Apart from the social and political there are other themes running through the work. The siezure of Indian land is a given, the inevitable Indian wars which do so much to foster the "frontier mentality" of the American are reported by contemporaries in the same violent manner in which Irish rebels were described in the 1640's. Some settlers go native, others try and convert "praying" Indians but for the majority they were a population to be feared, exploited and pushed back for their land. The reality of colonial life in mid century is well treated in Chapter 14.
One of the chapters looks at the cultural isolation felt by many of the settlers (not uncommon even today as expatriates with internet, skype will agree with). England is always "home", many attempted to create their idea of an English idyll in an alien environment, with mutant twists. Where estate owners in the south could not get landless labourers to help achieve this as they might have done on an English estate, they ship in Africans in ever increasing numbers.
Gsskill is a specialist on 17th century witchcraft, so it may not be a surprise that the climax of the work is the Salem witch trials of 1692-3. For Gaskill the almost immediate reversal of the trials and discrediting of the Puritan testimonies represents the collapse of the Puritan stranglehold on the mood of the northern colonies. Dominant in setting the initial culture of New England, like their counterparts in England the latter part of the century sees this being discredited and replaced by particularist pragmatism. It is this change he argues that does so much to force a parting of ways between London and the northern colonies.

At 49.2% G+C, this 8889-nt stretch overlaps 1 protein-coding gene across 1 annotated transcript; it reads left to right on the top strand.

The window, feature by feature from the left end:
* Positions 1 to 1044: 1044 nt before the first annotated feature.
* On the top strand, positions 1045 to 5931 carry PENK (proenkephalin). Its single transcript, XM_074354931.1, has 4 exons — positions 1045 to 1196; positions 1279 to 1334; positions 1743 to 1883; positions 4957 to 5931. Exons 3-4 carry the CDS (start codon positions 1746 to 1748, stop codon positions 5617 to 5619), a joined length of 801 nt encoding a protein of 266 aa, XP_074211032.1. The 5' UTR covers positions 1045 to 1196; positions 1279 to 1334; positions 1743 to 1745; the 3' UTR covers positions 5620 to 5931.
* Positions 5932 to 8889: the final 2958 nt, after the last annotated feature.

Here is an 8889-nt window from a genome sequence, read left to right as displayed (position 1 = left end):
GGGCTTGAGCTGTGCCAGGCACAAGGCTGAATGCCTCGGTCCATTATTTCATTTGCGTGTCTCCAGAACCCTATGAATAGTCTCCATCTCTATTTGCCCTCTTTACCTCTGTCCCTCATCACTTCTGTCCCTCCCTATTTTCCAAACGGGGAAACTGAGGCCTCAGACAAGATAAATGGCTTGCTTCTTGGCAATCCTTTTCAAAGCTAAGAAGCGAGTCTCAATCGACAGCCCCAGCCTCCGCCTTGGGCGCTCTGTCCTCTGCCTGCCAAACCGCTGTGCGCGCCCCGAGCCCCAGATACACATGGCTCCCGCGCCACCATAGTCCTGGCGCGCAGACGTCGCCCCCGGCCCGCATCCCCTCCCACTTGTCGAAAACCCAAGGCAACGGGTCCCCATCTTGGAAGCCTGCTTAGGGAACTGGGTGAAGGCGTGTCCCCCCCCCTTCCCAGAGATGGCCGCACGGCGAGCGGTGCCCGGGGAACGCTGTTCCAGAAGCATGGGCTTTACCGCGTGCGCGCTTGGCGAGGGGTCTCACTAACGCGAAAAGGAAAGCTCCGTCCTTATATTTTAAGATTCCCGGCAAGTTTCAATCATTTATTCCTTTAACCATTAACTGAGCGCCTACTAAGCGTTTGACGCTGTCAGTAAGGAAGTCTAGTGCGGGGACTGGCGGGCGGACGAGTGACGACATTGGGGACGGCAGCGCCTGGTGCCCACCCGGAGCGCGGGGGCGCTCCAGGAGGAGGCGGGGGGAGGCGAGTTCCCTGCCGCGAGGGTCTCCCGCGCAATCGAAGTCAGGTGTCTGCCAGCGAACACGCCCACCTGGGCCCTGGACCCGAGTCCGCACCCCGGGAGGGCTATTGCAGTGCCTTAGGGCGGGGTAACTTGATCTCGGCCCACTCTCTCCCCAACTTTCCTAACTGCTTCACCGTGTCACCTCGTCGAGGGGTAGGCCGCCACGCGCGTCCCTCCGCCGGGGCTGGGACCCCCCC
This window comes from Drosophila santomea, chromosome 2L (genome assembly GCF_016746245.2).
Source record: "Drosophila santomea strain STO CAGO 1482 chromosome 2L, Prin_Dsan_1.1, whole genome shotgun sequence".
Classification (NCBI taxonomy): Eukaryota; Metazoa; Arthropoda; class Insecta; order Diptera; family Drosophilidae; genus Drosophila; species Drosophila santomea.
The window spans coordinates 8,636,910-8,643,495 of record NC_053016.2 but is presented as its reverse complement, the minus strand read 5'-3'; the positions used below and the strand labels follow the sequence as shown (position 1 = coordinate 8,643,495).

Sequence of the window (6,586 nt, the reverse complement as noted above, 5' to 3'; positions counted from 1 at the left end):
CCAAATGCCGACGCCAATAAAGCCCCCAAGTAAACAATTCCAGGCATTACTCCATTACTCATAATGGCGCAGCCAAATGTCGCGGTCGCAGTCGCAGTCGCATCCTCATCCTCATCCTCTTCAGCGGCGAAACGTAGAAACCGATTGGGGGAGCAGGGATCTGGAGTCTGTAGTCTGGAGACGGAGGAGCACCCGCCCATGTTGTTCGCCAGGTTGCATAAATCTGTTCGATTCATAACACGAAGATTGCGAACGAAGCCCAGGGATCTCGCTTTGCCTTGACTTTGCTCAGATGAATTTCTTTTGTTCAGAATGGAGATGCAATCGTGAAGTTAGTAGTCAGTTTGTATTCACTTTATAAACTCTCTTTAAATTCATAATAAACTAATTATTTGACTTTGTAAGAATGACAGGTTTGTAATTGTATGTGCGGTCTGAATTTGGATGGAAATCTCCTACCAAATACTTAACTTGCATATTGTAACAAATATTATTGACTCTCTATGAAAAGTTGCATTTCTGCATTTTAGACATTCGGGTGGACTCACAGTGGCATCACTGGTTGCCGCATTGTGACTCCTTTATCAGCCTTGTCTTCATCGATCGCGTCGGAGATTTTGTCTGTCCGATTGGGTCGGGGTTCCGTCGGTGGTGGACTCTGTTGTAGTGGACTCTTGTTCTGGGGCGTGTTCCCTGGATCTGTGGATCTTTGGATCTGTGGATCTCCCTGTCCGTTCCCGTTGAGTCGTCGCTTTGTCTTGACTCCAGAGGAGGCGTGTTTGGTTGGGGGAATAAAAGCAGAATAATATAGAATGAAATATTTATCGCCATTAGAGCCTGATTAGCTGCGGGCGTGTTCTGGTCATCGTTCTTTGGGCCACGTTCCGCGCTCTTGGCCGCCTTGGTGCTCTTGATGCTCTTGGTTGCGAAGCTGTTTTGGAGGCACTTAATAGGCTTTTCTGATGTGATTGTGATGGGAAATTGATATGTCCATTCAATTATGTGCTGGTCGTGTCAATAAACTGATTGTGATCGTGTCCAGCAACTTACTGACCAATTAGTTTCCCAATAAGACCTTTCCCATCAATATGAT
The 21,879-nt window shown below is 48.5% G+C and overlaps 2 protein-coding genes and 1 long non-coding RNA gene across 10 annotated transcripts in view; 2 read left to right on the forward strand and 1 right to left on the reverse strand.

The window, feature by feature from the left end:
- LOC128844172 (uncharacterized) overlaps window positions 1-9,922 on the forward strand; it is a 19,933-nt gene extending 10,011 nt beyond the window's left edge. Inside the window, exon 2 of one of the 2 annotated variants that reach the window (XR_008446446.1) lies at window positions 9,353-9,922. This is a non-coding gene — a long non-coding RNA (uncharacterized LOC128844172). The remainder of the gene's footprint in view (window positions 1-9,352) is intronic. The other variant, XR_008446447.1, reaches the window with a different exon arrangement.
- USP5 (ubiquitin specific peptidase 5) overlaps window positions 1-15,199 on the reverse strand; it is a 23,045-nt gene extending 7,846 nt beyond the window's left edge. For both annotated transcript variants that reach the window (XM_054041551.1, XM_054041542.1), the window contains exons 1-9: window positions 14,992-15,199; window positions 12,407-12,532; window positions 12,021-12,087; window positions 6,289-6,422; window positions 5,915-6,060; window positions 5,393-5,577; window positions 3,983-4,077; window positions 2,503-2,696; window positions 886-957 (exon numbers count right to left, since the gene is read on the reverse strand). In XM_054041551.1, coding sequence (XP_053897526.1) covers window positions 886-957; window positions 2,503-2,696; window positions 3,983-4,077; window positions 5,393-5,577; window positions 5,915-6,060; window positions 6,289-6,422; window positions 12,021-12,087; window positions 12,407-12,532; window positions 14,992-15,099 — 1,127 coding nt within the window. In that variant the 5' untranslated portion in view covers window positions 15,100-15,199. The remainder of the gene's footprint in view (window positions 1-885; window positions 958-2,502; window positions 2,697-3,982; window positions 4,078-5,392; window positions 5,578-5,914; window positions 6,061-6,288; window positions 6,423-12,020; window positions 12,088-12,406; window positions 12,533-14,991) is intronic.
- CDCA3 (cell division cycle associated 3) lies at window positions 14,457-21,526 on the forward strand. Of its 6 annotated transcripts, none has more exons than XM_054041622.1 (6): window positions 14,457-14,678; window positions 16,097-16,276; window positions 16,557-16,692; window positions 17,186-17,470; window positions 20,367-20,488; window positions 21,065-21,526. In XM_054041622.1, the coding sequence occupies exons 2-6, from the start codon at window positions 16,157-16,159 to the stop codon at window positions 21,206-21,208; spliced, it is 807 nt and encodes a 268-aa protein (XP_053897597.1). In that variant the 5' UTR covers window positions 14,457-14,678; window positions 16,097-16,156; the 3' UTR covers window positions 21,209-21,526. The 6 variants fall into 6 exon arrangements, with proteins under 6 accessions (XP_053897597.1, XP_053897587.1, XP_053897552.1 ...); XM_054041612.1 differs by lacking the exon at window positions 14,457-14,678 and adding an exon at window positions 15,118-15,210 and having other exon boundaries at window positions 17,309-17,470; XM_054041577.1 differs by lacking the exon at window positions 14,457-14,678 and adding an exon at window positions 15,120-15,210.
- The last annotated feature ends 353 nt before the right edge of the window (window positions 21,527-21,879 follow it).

Apparently the work is based on a course presented by the author. It may be easier for the more general reader if chapter headings were less literary and obscure and perhaps given titles more immediately relevant to their content akin to seminar meetings. This would allow for easier selection of reading for students unable to read all the book. The wealth of contemporary evidence whilst clearly forming the structure of the argument can be overwhelming and the point in hand (as well as attention) can easily be lost to the multitude of characters and places presented to the reader.
Between Two Worlds is a worthwhile read. Students of the period perhaps will use it best with careful reading of the excellent Epilogue to help search out key themes and then make judicious use of the Index to follow their development.